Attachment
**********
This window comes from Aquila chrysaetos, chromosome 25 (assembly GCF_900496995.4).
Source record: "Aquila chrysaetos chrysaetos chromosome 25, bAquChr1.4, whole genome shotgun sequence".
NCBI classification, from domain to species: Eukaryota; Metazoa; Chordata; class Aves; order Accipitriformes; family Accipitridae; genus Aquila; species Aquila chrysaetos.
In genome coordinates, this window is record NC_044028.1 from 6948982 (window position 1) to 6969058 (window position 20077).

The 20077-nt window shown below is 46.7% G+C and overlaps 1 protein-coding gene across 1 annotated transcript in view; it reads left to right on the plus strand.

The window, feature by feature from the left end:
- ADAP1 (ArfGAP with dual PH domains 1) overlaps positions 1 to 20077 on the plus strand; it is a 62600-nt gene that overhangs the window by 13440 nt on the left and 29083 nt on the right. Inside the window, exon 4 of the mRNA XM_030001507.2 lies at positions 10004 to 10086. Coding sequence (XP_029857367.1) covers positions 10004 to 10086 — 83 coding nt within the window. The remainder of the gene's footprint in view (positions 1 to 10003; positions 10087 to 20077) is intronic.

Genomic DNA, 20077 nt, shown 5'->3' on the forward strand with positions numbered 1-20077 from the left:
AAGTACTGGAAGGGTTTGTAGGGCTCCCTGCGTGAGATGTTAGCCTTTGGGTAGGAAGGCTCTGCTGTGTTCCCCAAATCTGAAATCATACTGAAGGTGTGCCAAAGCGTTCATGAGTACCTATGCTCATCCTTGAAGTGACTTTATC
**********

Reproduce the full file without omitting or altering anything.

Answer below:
This window comes from Aquila chrysaetos, chromosome 25 (assembly GCF_900496995.4).
Source record: "Aquila chrysaetos chrysaetos chromosome 25, bAquChr1.4, whole genome shotgun sequence".
NCBI classification, from domain to species: Eukaryota; Metazoa; Chordata; class Aves; order Accipitriformes; family Accipitridae; genus Aquila; species Aquila chrysaetos.
In genome coordinates, this window is record NC_044028.1 from 6948982 (window position 1) to 6969058 (window position 20077).

The 20077-nt window shown below is 46.7% G+C and overlaps 1 protein-coding gene across 1 annotated transcript in view; it reads left to right on the plus strand.

The window, feature by feature from the left end:
- ADAP1 (ArfGAP with dual PH domains 1) overlaps positions 1 to 20077 on the plus strand; it is a 62600-nt gene that overhangs the window by 13440 nt on the left and 29083 nt on the right. Inside the window, exon 4 of the mRNA XM_030001507.2 lies at positions 10004 to 10086. Coding sequence (XP_029857367.1) covers positions 10004 to 10086 — 83 coding nt within the window. The remainder of the gene's footprint in view (positions 1 to 10003; positions 10087 to 20077) is intronic.

Genomic DNA, 20077 nt, shown 5'->3' on the forward strand with positions numbered 1-20077 from the left:
AAGTACTGGAAGGGTTTGTAGGGCTCCCTGCGTGAGATGTTAGCCTTTGGGTAGGAAGGCTCTGCTGTGTTCCCCAAATCTGAAATCATACTGAAGGTGTGCCAAAGCGTTCATGAGTACCTATGCTCATCCTTGAAGTGACTTTATC